#572 – Bersham Colliery 2

While I was killing time waiting for a clear or cloudy sky (see post 570), I tried a few different compositions. I quite liked this multi layered composition, which is totally different to the single layer type I’m using for the headgear project. This was taken, processed and uploaded t the blog from my iPhone…

#570 – Bersham Colliery 1

I’ll post a bit of history in the next post, but in this one I want to talk about the photographic aspects of this photograph. As this was going to be part of my ongoing colliery headgear project, I needed a featureless sky. Didn’t matter whether it was a clear blue sky or an overcast…

#568 – Barnsley Main Colliery 2

The siting of the headgear atop the shafthead building wasn’t unusual, although the backstays are supported by the winding house meaning that no part touches the ground. However, it’s certainly unique in the context of the other remaining headgear in the UK, and made all the more prominent by the demolition of the previous mining…

#567 – Barnsley Main Colliery 1

I first saw Barnsley Main Colliery in (I think) 1994 when I visited Oakwell, the home of Barnsley Football Club for a Division 1 game against my team Bolton Wanderers. It was a wretched, soaking wet day, and the ancient wooden stand we sat in kept us relatively dry compared to the unfortunate souls on…

#566 – Astley Green Colliery 2

As the gates were shut and preparations for a post-lockdown reopening were still underway, I had to limit my photography to the view from the gate. This is where the camera on my phone comes in handy, as being able to poke it through the bars on the gate gave me a different perspective to…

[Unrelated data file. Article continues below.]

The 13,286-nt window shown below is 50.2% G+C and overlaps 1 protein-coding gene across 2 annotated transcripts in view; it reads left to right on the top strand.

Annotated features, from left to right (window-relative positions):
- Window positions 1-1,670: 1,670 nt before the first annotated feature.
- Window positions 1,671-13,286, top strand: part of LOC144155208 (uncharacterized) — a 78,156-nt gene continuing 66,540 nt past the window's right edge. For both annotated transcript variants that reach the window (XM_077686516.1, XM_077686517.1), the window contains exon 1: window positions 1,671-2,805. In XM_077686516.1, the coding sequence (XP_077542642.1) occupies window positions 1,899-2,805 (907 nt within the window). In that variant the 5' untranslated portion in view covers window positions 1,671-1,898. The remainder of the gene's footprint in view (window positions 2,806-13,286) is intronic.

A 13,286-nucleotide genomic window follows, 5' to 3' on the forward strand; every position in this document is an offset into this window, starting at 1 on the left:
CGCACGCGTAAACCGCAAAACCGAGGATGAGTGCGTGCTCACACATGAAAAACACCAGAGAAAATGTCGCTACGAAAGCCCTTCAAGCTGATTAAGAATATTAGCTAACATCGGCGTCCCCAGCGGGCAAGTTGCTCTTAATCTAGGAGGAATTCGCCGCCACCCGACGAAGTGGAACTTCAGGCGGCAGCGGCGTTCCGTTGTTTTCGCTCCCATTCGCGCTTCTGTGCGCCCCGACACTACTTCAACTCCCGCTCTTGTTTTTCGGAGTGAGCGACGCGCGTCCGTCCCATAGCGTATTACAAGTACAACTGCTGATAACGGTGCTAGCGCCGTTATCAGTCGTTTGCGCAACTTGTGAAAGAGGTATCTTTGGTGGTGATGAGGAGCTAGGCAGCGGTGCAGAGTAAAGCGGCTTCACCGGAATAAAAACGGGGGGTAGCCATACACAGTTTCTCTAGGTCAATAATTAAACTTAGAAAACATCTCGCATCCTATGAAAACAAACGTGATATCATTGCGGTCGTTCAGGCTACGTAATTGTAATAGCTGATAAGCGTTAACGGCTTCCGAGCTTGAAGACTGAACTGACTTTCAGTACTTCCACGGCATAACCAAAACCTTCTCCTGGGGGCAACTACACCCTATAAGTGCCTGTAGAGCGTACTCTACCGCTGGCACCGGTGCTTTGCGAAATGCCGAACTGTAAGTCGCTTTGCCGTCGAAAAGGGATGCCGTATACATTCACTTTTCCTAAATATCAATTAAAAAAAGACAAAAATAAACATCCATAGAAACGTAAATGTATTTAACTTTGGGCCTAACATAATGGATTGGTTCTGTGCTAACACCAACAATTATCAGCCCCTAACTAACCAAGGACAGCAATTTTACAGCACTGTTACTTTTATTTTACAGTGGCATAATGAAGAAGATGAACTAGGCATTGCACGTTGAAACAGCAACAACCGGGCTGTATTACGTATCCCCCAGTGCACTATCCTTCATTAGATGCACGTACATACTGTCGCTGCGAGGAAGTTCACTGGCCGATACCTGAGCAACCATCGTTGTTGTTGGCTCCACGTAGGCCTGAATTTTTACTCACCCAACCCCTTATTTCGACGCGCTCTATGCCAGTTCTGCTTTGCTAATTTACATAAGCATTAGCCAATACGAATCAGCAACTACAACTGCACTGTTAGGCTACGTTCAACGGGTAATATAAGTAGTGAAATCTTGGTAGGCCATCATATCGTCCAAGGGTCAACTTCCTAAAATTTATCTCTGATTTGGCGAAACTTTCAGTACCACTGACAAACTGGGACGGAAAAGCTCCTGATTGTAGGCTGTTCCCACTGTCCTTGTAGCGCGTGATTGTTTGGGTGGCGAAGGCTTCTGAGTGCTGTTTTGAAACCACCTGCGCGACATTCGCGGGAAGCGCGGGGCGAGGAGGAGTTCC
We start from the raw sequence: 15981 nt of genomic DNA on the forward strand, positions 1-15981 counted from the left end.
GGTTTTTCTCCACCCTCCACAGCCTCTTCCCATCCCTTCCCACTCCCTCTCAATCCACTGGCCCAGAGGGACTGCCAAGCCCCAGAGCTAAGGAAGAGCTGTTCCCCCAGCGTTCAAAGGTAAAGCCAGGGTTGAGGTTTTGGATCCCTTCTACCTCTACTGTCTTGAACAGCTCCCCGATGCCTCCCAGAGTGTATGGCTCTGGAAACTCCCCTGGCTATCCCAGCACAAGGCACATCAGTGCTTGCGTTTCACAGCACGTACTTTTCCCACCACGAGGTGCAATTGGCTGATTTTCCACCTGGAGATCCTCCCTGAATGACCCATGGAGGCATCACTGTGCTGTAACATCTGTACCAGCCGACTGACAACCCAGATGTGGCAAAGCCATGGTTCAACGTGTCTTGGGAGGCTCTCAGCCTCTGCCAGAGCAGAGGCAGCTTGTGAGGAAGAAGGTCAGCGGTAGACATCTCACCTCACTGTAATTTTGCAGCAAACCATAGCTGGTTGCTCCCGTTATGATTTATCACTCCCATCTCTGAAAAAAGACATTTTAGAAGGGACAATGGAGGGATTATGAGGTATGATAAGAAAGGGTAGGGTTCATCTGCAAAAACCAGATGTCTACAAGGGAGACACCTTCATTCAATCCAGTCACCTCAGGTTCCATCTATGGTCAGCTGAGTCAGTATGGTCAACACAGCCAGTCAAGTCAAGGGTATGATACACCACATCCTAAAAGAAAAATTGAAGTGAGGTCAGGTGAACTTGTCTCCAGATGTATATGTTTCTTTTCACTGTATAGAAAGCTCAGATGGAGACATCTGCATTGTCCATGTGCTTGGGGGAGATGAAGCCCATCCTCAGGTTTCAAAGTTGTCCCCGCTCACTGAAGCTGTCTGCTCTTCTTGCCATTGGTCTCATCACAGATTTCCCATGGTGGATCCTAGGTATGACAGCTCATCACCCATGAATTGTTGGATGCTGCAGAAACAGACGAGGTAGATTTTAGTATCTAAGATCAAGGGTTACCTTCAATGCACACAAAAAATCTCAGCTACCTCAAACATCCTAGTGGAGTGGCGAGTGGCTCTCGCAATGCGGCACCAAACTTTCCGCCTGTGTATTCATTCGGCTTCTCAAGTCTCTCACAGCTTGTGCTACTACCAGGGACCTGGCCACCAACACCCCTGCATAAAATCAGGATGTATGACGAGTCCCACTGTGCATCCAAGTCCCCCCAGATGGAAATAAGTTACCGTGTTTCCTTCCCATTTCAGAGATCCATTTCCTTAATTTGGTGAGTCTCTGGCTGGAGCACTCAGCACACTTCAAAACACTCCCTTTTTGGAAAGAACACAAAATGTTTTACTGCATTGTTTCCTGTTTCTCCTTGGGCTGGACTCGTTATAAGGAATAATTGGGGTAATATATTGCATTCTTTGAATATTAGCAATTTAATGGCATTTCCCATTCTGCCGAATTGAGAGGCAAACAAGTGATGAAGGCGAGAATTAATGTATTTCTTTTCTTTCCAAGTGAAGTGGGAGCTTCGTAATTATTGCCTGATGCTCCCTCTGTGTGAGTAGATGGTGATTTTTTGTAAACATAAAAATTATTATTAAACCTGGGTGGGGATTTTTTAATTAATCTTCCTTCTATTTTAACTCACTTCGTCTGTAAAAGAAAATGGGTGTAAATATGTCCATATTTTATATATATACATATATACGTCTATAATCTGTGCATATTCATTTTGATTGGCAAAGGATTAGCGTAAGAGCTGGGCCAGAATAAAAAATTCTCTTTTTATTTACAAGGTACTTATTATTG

#565 – Astley Green Colliery 1

Astley Green Colliery is only a 30 minute drive down the M61 from me, but I’ve not been since 2012, so I decided that my first post-lockdown jaunt would be for a quick look. As of the time of the visit (June 27th 2020), the place hadn’t yet reopened for visitors, but that was fine…

#461 – Chatterley Whitfield Revisited 2

Institute shaft looming overhead. The view from the landscapes slagheap. The Chatterley Whitfield company logo, cast in iron. Platt Shaft headgear. The looming bulk of the Hesketh. And another one, a little further away. I wanted to frame it between some of the surface buildings to give it a little more context. Steam boilers. These weren’t…

#460 – Chatterley Whitfield Revisited 1

I rarely go and revisit places that I’ve photographed, with only a handful of exceptions e.g. Bailey Mill last week. Partly this is due to sating may curiosity first time round, and partly due to my usual modus operandi of being one step ahead of the demolition crews. In Chatterley Whitfield’s case, my curiosity wasn’t…

#450 – Samsung Galaxy S7 Shoot – Crossness Pumping Station 3

And so down into the basement…. Well actually it’s not really a basement as such. Four triple expansion compound steam engines were installed into a new building adjacent to the original one in 1897 to provide additional pumping capacity, but these were removed not long after in 1913 and replaced with Crossley diesels.The diesel engines…

#449 – Samsung Galaxy S7 Shoot – Crossness Pumping Station 2

Beam engines – f***ing big beam engines at that. Crossness is home to four huge beam engines – Victoria, Prince Consort, Albert Edward (the Prince of Wales) and Alexandra (the Princess of Wales). Prince Consort has been restored to full working condition and Prince Consort is now being worked on. At the other end of the…